It was a dark and stormy night and they were having this Imitation Hemingway Contest and . . .

We went out to Harry's Bar in Century City the other evening for the judging of the eighth annual Imitation Hemingway Contest, and it was a bacchanal, as usual.

One of the judges, Barnaby Conrad, was ill in Santa Barbara, and another, Jack Hemingway, the master's son, was fogged in at the airport in Salt Lake City; so we were reduced to Ray Bradbury, Digby Diehl, Paul Keye and me; plus our first woman--Bernice Kert, author of "The Hemingway Women."

We were to select one winner from 25 finalists out of the 2,500 entries from every state and several foreign countries. They were supposed to write one page of good bad Hemingway. There is no way to define what good bad Hemingway is. You have to have an ear for it. The best example, of course, is in Hemingway's own later work, in which he parodied himself.

The judges never agree on a first reading. Unanimous agreement comes only after a jostling of egos, collections of IOUs, and re-readings of one another's favorites.

First prize this time went to a Dallas journalist, Peter Applebome, who said in his autobiographical note that when he was a baby his parents had given him a copy of "The Old Man and the Sea" to chew on. "So profound was the experience that I was unable to speak a sentence with more than six words in it until I graduated from college. . . ."

The winner begins:

"In the late summer of that year we lived in a condo in North Dallas that looked across the tollway to the discos and honky tonks of the Rue St. Bubba. We were young and our happiness dazzled us with its strength. But there was also a terrible betrayal that lay within me like a Merle Haggard song at a French restaurant. . . ."

It falls, in the end, on a pun so grammatically grotesque that it cannot be read aloud, but must be seen to be understood:

"We went that summer to many clubs. We went to the Longhorn Ballroom and to the Palm and to a honky tonk in Fort Worth that was what Harry's Bar would have been like if it had 85-cent Pearl Beer and a barmaid whose peroxide hair could damage your eyes as if you had watched an eclipse. That night we visited them all, but as we drove home I did not think of the Pearl Beer and I did not think of the peroxide. I did not think of the girl who sat beside me. I thought of the woman of the tollway, and I could feel my heart pounding in the heat of the summer night. 'Stop the car,' the girl said.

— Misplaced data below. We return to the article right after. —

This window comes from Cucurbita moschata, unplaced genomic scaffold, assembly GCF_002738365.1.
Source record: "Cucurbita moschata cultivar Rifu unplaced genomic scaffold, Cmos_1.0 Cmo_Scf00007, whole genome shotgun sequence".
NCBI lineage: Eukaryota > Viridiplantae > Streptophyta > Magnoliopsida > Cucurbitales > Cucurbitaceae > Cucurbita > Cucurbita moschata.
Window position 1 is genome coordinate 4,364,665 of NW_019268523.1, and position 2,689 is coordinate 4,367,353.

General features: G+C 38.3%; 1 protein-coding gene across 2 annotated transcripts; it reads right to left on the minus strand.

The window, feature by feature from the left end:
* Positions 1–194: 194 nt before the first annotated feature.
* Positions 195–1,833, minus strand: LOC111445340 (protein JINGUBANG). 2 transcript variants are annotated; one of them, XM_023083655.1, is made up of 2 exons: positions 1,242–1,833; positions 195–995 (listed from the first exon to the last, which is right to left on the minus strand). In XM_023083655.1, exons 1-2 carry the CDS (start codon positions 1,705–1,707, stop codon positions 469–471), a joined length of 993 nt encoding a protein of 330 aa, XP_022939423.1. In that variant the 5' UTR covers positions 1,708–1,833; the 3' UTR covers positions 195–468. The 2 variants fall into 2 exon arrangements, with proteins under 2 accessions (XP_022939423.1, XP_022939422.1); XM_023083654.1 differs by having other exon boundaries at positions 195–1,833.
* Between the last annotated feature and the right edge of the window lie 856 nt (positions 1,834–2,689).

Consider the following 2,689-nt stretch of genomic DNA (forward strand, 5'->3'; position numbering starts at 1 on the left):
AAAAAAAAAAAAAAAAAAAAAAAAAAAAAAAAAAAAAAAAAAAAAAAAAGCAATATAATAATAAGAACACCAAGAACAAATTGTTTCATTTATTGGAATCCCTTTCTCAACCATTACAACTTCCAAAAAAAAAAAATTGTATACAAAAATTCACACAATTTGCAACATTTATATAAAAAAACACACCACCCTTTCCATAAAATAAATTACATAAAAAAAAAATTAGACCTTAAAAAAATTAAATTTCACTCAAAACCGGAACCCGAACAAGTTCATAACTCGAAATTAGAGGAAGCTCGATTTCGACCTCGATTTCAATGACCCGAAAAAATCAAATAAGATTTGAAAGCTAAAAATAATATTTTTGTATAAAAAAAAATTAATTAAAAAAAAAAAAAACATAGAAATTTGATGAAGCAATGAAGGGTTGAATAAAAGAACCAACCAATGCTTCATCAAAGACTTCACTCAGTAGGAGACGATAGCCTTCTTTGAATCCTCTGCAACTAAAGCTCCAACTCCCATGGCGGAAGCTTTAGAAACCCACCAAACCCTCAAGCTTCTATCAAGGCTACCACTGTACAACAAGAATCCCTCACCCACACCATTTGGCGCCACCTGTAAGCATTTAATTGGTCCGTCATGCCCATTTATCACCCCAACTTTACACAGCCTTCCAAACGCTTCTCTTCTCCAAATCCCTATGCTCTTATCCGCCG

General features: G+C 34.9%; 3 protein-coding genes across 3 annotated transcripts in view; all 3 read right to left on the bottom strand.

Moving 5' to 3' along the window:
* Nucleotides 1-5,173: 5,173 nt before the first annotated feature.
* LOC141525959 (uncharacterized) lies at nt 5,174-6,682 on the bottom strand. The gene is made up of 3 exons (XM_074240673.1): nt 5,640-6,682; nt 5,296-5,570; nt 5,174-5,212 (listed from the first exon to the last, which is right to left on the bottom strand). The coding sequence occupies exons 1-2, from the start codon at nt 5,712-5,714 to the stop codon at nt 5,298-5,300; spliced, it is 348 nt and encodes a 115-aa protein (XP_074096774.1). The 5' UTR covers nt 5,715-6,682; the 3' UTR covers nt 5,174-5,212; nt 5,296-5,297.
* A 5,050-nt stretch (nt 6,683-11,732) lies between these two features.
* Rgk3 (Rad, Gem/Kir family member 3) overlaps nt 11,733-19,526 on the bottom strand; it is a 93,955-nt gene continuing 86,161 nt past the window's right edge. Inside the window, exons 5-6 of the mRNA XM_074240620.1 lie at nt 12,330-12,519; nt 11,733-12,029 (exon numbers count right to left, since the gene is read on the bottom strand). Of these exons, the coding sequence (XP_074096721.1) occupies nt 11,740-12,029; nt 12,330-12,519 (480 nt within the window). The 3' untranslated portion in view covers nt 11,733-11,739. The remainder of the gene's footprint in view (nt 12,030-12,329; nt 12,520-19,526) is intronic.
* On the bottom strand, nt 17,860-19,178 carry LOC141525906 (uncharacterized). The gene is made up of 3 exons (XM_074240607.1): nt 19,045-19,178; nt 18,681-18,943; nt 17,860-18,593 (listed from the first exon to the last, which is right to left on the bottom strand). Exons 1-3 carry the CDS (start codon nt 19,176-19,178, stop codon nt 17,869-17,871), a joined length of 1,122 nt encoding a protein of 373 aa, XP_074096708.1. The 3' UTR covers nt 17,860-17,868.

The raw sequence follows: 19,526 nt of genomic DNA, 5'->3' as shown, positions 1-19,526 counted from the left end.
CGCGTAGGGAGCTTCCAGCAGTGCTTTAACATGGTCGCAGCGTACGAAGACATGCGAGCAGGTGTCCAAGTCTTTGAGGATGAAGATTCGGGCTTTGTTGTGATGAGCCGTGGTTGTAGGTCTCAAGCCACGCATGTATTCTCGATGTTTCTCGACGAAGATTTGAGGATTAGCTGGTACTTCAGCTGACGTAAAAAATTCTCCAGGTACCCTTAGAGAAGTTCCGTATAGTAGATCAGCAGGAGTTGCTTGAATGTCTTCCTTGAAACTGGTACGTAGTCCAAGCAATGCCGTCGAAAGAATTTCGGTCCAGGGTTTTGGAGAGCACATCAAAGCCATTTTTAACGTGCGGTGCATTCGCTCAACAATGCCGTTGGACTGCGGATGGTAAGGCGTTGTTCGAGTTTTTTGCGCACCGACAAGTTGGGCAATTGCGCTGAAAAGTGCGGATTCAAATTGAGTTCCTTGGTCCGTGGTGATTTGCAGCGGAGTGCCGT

"There was a look of great and terrible sadness in her eyes. She knew about the woman of the tollway. I knew not how. I started to speak, but she raised an arm and spoke with a quiet and peace I will never forget.

" 'I do not ask for whom's the tollway belle,' she said. 'The tollway belle's for thee.'

"The next morning our youth was a memory, and our happiness was a lie. Life is like a bad margarita with good tequila, I thought as I poured some whiskey onto my granola and faced a new day."

Almost everyone's second choice was "Rest in the Afternoon," by Richard S. Simons of Del Mar, a retired seismologist whose biographical sketch notes: "As a young man growing up in the jungles of Venezuela I was inoculated with large doses of Hemingway, Thurber and Twain. After 40 years of trying to emulate them I have managed to acquire Thurber's beard, Twain's fondness for bulls and Hemingway's talent for drawing people and small animals."

Simons' entry is a tour de force; a parody of Hemingway's style at his windiest, when he was linking his blunt sentences with ands to create great long sentences just like James Joyce or Henry Adams.

" . . . So you had to get rid of the flowery prepositional phrases and the big comfortable words and go in stripped naked except for the one weapon you were allowed to take in with you: the word and . You were allowed to use that to make a sentence longer if you wanted to and then it would look braver and more able to survive. You could, if you really wanted to, put in a lot of ands , and they didn't count, and with luck the sentence never had to end, you could go on and on, and tell the story that a man had to tell and say what had to be said about birth and love and death and whoring and women and whiskey, and do that with grace or arrogance or cynicism or however you wanted to do it, and never worry about whether the parts of your story really made any sense or even whether they went together syntactically, because ultimately the middle of a long sentence is like the middle of an ocean, you will have lost sight of both the shore that is behind you and the one that is ahead of you but in the end it doesn't matter because you are here except finally you are talked out and you don't want to say any more, or you have no more time for it and it is not good in you, but you don't know how to stop anymore, to turn the writing off and let the damned sentence die the death that it was meant to die. . . ."


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